- Pipe out small circles. Hold the piping bag vertically. Pipe straight down and then do a quick circular movement to the right to finish piping one shell. I pipe across the length of my tray. I typically pipe 18-20 macaron shells per tray. How many shells you pipe on a tray will depend on how big you make each shell. Before piping the next sheet, firmly rap the tray on the counter to get rid of any air bubbles inside the shells. This is called "tamping". Use a toothpick to gently poke any bubbles.
here's an example of me piping & tamping. These were for chocolate macarons but the idea is the same.
Continue to pipe the rest of the trays. 5 shells on the first row, then 4, then 5, then 4. For this particular video above, I ended up piping smaller macarons for each row.
Let the piped macarons sit for at least 60 minutes until a skin forms and is dry to the touch (this is an important step).
- Preheat the oven to 280-290F. Allow the oven to come to the correct temperature. This may take 30 minutes. Using an oven thermometer will be helpful. Depending on your oven you may be baking anywhere from 280F to 290F. Currently I am baking each tray of my macarons at 290F for 20 minutes. Once the macarons are done baking allow the shells to cool on their tray before you gently peel them off. Lift under the mat and then push up to gently release each macaron shell. The bottoms should be nice and smooth.
- At this point you can choose to place the macaron shells in an airtight container in the fridge or freezer to be filled with buttercream for another day. Otherwise, continue on with matching shells together in order to fill them with the chocolate buttercream.
Blueberry Buttercream Recipe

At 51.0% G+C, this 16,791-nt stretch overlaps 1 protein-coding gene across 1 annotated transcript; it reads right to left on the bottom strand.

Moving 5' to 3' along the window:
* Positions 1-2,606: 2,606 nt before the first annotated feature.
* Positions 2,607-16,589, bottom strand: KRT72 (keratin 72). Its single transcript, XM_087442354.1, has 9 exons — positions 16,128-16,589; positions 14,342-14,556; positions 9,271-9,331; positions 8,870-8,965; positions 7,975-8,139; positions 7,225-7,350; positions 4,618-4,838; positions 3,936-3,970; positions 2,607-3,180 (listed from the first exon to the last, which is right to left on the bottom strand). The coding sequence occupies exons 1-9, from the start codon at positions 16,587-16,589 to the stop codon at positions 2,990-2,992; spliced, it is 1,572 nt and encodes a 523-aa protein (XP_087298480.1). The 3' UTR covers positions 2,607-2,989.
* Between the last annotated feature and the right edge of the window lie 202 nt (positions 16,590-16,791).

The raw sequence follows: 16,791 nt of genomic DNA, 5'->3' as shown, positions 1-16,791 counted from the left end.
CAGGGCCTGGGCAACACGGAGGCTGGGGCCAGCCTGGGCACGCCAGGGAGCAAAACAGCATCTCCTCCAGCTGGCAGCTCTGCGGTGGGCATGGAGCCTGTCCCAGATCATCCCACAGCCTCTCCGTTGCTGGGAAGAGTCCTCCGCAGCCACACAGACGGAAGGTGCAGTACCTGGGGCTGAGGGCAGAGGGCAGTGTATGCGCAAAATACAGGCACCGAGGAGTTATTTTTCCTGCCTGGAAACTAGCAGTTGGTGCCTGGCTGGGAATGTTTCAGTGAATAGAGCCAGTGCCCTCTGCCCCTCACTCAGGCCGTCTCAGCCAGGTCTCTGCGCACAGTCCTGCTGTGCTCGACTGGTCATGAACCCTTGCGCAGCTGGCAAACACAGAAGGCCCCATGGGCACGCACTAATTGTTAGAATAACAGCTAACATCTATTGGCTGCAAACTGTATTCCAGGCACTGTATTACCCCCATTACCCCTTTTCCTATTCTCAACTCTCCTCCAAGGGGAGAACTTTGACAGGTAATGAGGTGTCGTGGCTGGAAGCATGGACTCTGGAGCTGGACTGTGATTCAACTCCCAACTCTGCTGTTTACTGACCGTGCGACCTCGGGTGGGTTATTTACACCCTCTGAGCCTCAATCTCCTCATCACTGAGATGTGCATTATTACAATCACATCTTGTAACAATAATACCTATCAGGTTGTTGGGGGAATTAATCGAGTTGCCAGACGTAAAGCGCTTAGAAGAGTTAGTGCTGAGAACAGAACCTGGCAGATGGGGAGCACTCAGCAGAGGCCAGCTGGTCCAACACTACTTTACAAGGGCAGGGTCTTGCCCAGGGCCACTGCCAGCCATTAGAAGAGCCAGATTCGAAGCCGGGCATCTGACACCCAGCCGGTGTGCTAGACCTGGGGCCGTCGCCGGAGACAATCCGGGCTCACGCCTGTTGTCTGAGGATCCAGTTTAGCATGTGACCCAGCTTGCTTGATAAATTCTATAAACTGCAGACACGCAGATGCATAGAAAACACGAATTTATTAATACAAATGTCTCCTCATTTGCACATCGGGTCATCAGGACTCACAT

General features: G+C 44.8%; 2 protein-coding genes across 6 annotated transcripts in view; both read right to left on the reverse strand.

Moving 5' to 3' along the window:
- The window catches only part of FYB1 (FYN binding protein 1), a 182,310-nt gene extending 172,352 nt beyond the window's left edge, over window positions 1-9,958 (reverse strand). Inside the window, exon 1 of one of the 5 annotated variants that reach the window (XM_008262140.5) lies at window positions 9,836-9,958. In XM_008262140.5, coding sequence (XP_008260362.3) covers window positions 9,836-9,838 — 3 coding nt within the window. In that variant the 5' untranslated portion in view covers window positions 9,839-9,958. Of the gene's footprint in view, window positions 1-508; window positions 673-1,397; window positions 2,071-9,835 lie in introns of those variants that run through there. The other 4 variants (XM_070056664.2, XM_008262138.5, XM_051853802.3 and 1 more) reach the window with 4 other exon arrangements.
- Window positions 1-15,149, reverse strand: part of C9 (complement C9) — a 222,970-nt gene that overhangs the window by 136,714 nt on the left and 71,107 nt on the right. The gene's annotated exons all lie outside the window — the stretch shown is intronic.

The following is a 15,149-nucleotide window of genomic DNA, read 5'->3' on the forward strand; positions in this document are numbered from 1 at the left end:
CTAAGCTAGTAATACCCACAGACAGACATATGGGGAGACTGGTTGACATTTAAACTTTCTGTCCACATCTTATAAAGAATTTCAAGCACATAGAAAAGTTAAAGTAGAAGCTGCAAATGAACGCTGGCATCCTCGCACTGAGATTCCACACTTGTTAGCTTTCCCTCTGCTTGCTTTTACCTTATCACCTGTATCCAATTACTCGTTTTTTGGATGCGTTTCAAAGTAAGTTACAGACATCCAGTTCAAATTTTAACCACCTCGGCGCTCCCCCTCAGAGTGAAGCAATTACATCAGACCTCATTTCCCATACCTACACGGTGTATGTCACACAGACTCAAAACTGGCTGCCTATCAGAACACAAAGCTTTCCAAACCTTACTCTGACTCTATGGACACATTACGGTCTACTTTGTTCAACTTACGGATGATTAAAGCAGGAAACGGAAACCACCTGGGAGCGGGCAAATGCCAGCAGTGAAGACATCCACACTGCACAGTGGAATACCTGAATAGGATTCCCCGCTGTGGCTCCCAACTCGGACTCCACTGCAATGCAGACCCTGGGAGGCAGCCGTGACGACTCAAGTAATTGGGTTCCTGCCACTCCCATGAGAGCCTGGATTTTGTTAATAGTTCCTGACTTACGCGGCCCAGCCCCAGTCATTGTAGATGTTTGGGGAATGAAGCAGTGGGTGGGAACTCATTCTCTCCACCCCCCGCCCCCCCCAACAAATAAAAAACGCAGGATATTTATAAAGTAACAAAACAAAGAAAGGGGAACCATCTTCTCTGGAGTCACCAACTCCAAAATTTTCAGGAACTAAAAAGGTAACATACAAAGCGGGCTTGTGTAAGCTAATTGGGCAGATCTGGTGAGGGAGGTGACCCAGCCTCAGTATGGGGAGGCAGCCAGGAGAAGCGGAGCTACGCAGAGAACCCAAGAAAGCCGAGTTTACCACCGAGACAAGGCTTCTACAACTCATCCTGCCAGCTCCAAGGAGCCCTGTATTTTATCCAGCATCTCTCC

- 80g castor (caster) sugar (superfine sugar)
- 25g water
- 1 whole egg (~60g)
- 1 egg yolk
- 180g soft unsalted butter (cut into cubes)
- 2 tablespoons of finely processed freeze dried blueberries
- Bring sugar and water to a boil in a small pot. Place candy thermometer on the side of the pot. Heat the sugar to 250F(120C. Do not touch the solution, but allow the sugar solution to slowly bubble on its own.
- In another bowl or the bowl of your stand up mixer whisk the eggs and egg yolks until it lightens in colour.
- Once the hot sugar mixture reaches 250F slow down the whisking speed of the eggs, and immediately pour the hot sugar mixture into the egg mixture. Increase to a higher whisking speed (8 on my KitchenAid). Continue whisking until the mixture has cooled down completely (approximately 10-15 minutes). It will look glossy, white and meringue like (see video below).
- Keep whisking the meringue until it has cooled (10-15 minutes). Meanwhile in a separate bowl, whisk the butter until it has thickened. It will lighten a bit in colour. Once the meringue has cooled, slowly add in the whisked butter a tablespoon at a time. Continue whisking until the buttercream is smooth. If it looks like it is curdling, that is okay! Keep whisking and the buttercream will come back together.
- Place the freeze dried blueberries into a food processor. Blitz until you have a fine powder. You can find freeze dried fruits in the snack aisle of most health food stores, in camping stores or online.
- Add the freeze dried blueberries into the buttercream mixture. Whisk until combined. Using a spatula stir the blueberry buttercream a few times to deflate air pockets. Then, transfer the blueberry buttercream to a piping bag fitted with a tip.
- Set up your macaron shells so each shell has a partner shell that matches it in size.
- Pipe a small mound of blueberry buttercream onto each half macaron shell. Assemble the macarons by placing the tops on the macaron and gently push together until the buttercream mound flattens.
- Store the macarons in an airtight container in the fridge for 2 days. 2 hours before serving, bring them out of the fridge as they are best enjoyed at room temperature.
If you have any questions about this recipe, feel free to connect with me through social media (twitter, instagram or facebook) or leave me a comment below!
These are the prettiest purple colour! Macarons have been on my list to make for such a long time! Thanks for the detailed post on how to make them. So helpful!ReplyDelete
thanks Leanne! Yes, do make them and let me know how it goes! I love making step by step instructions with pictures as I always find that helpful! if you need help trouble shooting let me know or contact me through instagram too!! :)ReplyDelete
Wow- sounds like this recipe is perfection! I’m not a fan of macaroons but my daughter is and really wants us to try baking them. And since I’m a baker and live a good baking challenge... Looks like I found my recipe!ReplyDelete